The 17th ASSU Undergraduate Senate revisited the Fair Trade Bill and previewed future plans, before the quarter begins to wrap up.
Fair Trade Resolution Bill tabled again
For the third week in a row, the Senate has discussed the Bill to Make Stanford a Fair Trade University. The discussion was two-fold: examining the constitutionality of the proposed bill and the content of the specific issue at hand.
Serving Parliamentarian Matthew Cohen ’18 invoked Section 5 of the Undergraduate By-Laws: “All resolutions must… show that the issue has a direct effect on at least one Stanford student who is affected by the matter in a substantially different manner than would be the case if he or she were not a University student.”
Some Senators gave their interpretations on this particular article and how the Fair Trade Resolution fit in.
“To me the constitutionality… comes down to whether the component of choice is eating at a dining hall or whether because you are eating at a dining hall and…you are in fact forced to eat a product that is not fair trade,” said Senator Hattie Gawande ’18.
The resolution’s author did Skype in to the meeting last week to address the specific language of the bill and was assured the Administration and Rules Committee would continue oversight. This meeting has not been concluded and some of the concerns last week about the specific effects of the resolution have not been amended.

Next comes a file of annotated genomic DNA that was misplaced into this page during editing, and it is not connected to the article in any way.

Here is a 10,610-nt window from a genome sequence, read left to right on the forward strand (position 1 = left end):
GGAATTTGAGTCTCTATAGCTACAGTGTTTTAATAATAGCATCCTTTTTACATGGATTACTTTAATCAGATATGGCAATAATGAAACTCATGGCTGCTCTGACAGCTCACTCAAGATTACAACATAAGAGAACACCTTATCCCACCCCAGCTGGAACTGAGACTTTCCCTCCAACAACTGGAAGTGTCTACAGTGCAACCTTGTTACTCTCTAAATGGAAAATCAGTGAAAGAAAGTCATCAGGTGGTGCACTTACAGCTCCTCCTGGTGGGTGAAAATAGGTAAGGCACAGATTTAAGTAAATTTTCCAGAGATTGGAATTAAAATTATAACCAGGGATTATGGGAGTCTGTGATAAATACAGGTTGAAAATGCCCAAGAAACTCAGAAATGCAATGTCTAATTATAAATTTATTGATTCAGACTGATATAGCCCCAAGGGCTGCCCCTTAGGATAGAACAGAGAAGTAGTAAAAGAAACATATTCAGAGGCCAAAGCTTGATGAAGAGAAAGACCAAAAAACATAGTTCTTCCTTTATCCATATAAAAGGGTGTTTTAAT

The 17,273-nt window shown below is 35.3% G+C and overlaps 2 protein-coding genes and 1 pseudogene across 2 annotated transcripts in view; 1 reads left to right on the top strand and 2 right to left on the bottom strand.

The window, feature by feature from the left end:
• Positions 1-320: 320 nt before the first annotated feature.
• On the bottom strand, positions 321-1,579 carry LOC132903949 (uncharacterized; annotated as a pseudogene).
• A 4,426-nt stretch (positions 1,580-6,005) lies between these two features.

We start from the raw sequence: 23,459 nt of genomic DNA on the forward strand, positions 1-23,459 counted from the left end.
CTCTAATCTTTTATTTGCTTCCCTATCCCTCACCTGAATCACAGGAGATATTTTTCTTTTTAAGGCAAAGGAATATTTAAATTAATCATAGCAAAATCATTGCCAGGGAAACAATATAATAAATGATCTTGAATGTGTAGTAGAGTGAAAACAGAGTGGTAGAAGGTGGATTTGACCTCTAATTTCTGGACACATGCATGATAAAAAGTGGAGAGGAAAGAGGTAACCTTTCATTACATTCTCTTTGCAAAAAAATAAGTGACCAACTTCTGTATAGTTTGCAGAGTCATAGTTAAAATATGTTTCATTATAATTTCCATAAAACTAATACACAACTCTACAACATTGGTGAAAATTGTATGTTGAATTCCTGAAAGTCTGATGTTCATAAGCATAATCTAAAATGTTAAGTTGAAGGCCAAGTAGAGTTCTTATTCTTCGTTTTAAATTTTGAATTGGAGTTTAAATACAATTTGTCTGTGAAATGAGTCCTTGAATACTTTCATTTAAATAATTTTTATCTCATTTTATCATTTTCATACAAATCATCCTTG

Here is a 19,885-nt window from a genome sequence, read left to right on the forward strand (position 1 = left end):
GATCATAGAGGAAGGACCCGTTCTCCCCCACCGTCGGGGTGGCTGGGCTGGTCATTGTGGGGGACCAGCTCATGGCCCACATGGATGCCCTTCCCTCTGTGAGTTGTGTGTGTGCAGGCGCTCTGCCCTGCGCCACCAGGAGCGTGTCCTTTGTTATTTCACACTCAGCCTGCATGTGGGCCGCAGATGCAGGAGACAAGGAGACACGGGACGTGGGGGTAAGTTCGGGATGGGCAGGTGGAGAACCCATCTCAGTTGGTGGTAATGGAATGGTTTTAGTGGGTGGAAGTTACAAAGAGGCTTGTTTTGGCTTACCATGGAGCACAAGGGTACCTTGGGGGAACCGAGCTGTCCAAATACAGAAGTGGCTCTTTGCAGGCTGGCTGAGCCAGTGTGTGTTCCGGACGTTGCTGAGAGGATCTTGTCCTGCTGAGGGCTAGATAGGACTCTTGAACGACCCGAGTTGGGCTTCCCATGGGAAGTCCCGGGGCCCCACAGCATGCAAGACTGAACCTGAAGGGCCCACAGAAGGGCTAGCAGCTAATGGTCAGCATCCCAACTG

“Last time… we brought up these issues of constitutionality, and then the author expressed a question [about] if there was anything we could do to help her out in making it more constitutional and I feel we’ve failed in that if we’re coming to this conversation today and still arguing whether it’s constitutional,” said Senator Leo Bird ’17.
There was a discussion about the merits and cautions of “Fair Trade” itself. This included some arguments offered by Harry Elliott ’18, who recently published an article on the issue for The Stanford Review.
“It is not at all clear to me that the empirical data as to whether Fair Trade is efficacious or actually exists; the Fairtrade Foundation often uses individualized case studies in areas that look good for it, rather than conducting randomized-sample trials… that would be nicer to see before we commit,” Elliot said at the Senate meeting.
Nanci Howe, director and Dean of Student Activities and Leadership, raised the question as to whether the resolution would give an outside entity the ability to label the University, something that the Undergraduate Senate does not have the power to give.
“I don’t think ASSU can give an off-campus organization permission to affiliate with the name Stanford University,” Howe said. “There is a staff person in the University who can make those decisions.”
Some Senators also asked why the author approached just the Undergraduate Senate instead of considering a joint resolution, since the resolution would affect graduate students as well.
ASSU Executive Vice-President Brandon Hill ’16 gave a brief report on the “Real Talk at Stanford” event hosted last week. It brought together 50 student leaders from diverse student groups to generate dialogue about issues on campus.
A resolution to support El Camino Real Bus Rapid Transport was introduced and will be voted on in the next meeting.
Communications Committee Chair Eni Asebiomo ’18 announced plans to enhance the ASSU website over the summer.
Contact Alex Bourdillon at abourdil ‘at’ stanford.edu.